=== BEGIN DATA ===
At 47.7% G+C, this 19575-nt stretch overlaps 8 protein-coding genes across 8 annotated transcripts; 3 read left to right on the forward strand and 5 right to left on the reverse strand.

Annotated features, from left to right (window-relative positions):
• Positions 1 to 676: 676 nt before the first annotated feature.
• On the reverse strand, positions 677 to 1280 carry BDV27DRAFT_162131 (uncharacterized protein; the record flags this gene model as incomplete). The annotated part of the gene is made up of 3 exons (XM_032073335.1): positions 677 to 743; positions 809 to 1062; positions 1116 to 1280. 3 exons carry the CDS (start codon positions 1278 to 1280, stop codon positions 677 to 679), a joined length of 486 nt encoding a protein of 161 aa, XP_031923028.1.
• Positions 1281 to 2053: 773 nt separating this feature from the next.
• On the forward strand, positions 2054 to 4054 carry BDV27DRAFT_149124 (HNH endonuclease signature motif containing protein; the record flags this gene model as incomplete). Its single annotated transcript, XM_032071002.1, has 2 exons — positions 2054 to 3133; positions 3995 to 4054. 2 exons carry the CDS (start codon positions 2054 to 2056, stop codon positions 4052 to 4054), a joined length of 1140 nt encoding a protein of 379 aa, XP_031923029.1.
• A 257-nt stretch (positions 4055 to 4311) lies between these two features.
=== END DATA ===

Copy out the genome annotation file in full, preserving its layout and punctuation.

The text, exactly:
At 47.7% G+C, this 19575-nt stretch overlaps 8 protein-coding genes across 8 annotated transcripts; 3 read left to right on the forward strand and 5 right to left on the reverse strand.

Annotated features, from left to right (window-relative positions):
• Positions 1 to 676: 676 nt before the first annotated feature.
• On the reverse strand, positions 677 to 1280 carry BDV27DRAFT_162131 (uncharacterized protein; the record flags this gene model as incomplete). The annotated part of the gene is made up of 3 exons (XM_032073335.1): positions 677 to 743; positions 809 to 1062; positions 1116 to 1280. 3 exons carry the CDS (start codon positions 1278 to 1280, stop codon positions 677 to 679), a joined length of 486 nt encoding a protein of 161 aa, XP_031923028.1.
• Positions 1281 to 2053: 773 nt separating this feature from the next.
• On the forward strand, positions 2054 to 4054 carry BDV27DRAFT_149124 (HNH endonuclease signature motif containing protein; the record flags this gene model as incomplete). Its single annotated transcript, XM_032071002.1, has 2 exons — positions 2054 to 3133; positions 3995 to 4054. 2 exons carry the CDS (start codon positions 2054 to 2056, stop codon positions 4052 to 4054), a joined length of 1140 nt encoding a protein of 379 aa, XP_031923029.1.
• A 257-nt stretch (positions 4055 to 4311) lies between these two features.